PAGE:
The author quotes Gary Zukav as emphasizing that if a nurse perceives herself as powerless and her image as negative, the idea can sink to the subconscious level and realize itself. She will be drawn to those who will reinforce the idea. Practitioner Pauline Robitaille's stresses impact each nurse has on others. Her influence on people she comes in contact at the peri-operative setting cannot be overstated. She found the published feedbacks of registered nurses in nursing journals as very positive while others were very negative. Those who gave positive feedbacks described the efforts of preceptors to teach and support them. Thus the intended learning flowed smoothly. However, other nurses reported the negative, punitive and critical behavior of their preceptors. The nurses described the difficulty of working with these preceptors. Hence, the nurses did not benefit from their experience with the preceptors.
Ulmer emphasizes that those in the profession must exert all efforts to picture practitioners, the practice and the specialty in the most positive manner if they must attract young minds to it. They must take time to help these probable entries to learn and to make their learning experience enjoyable and meaningful. Those who are fortunate enough to come under cooperative preceptors should share the experience with their colleagues. The shortage of peri-operative nurses should prompt everyone in the profession, especially in the peri-operative setting, to contribute to the learning of everyone. At the same time, they must continue to serve as positive role models.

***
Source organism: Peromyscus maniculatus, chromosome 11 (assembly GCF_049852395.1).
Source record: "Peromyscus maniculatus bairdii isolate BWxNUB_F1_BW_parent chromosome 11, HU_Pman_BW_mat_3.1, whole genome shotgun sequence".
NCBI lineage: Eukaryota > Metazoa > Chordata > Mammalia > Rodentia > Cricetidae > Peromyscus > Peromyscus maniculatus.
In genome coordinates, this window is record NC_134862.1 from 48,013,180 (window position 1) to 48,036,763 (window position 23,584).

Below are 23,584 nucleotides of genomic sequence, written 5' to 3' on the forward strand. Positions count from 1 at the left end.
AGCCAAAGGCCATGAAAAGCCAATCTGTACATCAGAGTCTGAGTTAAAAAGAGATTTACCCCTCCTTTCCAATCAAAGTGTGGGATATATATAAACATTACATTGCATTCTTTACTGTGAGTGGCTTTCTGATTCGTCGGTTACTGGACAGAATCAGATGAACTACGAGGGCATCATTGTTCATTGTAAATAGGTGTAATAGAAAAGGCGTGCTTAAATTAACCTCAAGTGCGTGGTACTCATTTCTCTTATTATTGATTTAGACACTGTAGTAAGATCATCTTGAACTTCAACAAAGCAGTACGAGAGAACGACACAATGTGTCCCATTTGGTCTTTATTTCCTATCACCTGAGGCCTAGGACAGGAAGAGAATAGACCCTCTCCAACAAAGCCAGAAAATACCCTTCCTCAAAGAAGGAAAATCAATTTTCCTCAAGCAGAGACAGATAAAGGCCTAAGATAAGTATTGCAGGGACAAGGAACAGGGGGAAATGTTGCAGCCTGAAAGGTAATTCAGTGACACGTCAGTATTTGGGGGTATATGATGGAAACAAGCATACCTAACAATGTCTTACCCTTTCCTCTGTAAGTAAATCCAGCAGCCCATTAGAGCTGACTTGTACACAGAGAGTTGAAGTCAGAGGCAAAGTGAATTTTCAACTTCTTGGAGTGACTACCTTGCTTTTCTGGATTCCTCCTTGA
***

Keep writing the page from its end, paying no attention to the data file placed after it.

Their positive attitude and positive role modeling should result in a positive portrayal in the eyes of the media. Practitioners would like to send the message to people that their generally positive view and regard of them are founded, accurate and deserved. The public needs and wants to know nurses' role, specifically to peri-operative nursing and positive patient outcomes. They must project an image, which will contradict and replace what is currently fed by the media and accepted by viewers about nurses. They want to prove to the public that nurses are not missing in action. With nurses as increasingly integral part of the health care delivery framework,...
A positive portrayal of nurses in the media can and will strengthen their connection with the public they serve. Even those considered little things can be vital matters to the public and to the media, such as errors in instrument and tools counts. The point is that nothing is too little or minor to ignore or dismiss. Professional ethics is everything to nurses and the media is an essential tool to project that value.
In forging a positive media image, the nursing profession make should its involvement in patient care and consumer health issues public (Ulmer 2000). This thrust will counteract and dilute the perception that the media publishes nurses' stories only when they are threatening to stage a strike against poor working conditions, for example. The media needs to see and be convinced that the nursing profession has changed and has become a solid part of today's patient care by possessing critical nursing skills. They must display updated knowledge of medical and technical innovation. They must prove that the nursing profession of the future will be better or more responsive to changes.
Those within and without the professional field should reach a collective position and agenda, which will etch the best possible public image for nursing. As health care providers who stand with and by the patients for their care on a daily basis, they should have this single-minded objective in all they do (Ulmer).
Gonzales, L. (2005). A mission for the center for nursing advocacy. 3 pages. Nevada RN Foundation: Nevada Nurses Association
Nursing BC (2002). How to create community media coverage for nursing. 2 pages. Registered Nurses Association of British Columbia: ProQuest Information and Learning Company
Ulmer, B.C. (2000). The image of nursing. 4 pages. AORN Journal: Association of Operating Room Nurses, Inc.
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